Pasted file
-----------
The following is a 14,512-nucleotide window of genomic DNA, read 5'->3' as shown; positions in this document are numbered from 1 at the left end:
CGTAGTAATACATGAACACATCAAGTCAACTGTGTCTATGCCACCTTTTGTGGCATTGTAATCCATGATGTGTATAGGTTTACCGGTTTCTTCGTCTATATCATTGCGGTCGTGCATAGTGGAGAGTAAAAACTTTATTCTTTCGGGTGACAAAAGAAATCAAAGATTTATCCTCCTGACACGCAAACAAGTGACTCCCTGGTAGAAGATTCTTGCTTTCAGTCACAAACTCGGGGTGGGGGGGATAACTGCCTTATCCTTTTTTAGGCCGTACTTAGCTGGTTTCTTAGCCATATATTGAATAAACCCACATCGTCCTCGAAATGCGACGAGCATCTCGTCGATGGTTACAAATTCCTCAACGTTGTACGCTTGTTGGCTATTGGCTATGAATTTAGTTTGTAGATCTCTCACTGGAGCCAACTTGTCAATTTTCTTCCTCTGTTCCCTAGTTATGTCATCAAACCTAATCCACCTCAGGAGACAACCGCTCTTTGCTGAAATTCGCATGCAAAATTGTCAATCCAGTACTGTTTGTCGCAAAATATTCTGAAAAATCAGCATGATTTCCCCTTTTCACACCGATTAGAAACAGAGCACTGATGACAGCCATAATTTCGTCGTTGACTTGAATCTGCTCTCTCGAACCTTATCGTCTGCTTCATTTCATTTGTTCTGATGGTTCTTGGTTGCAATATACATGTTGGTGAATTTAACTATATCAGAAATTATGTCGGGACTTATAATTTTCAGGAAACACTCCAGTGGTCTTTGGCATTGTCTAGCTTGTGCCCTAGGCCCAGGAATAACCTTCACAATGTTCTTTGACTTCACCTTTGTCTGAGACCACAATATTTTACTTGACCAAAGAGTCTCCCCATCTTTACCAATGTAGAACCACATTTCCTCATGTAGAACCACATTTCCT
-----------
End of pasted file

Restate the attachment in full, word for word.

The following is a 14,512-nucleotide window of genomic DNA, read 5'->3' as shown; positions in this document are numbered from 1 at the left end:
CGTAGTAATACATGAACACATCAAGTCAACTGTGTCTATGCCACCTTTTGTGGCATTGTAATCCATGATGTGTATAGGTTTACCGGTTTCTTCGTCTATATCATTGCGGTCGTGCATAGTGGAGAGTAAAAACTTTATTCTTTCGGGTGACAAAAGAAATCAAAGATTTATCCTCCTGACACGCAAACAAGTGACTCCCTGGTAGAAGATTCTTGCTTTCAGTCACAAACTCGGGGTGGGGGGGATAACTGCCTTATCCTTTTTTAGGCCGTACTTAGCTGGTTTCTTAGCCATATATTGAATAAACCCACATCGTCCTCGAAATGCGACGAGCATCTCGTCGATGGTTACAAATTCCTCAACGTTGTACGCTTGTTGGCTATTGGCTATGAATTTAGTTTGTAGATCTCTCACTGGAGCCAACTTGTCAATTTTCTTCCTCTGTTCCCTAGTTATGTCATCAAACCTAATCCACCTCAGGAGACAACCGCTCTTTGCTGAAATTCGCATGCAAAATTGTCAATCCAGTACTGTTTGTCGCAAAATATTCTGAAAAATCAGCATGATTTCCCCTTTTCACACCGATTAGAAACAGAGCACTGATGACAGCCATAATTTCGTCGTTGACTTGAATCTGCTCTCTCGAACCTTATCGTCTGCTTCATTTCATTTGTTCTGATGGTTCTTGGTTGCAATATACATGTTGGTGAATTTAACTATATCAGAAATTATGTCGGGACTTATAATTTTCAGGAAACACTCCAGTGGTCTTTGGCATTGTCTAGCTTGTGCCCTAGGCCCAGGAATAACCTTCACAATGTTCTTTGACTTCACCTTTGTCTGAGACCACAATATTTTACTTGACCAAAGAGTCTCCCCATCTTTACCAATGTAGAACCACATTTCCTCATGTAGAACCACATTTCCT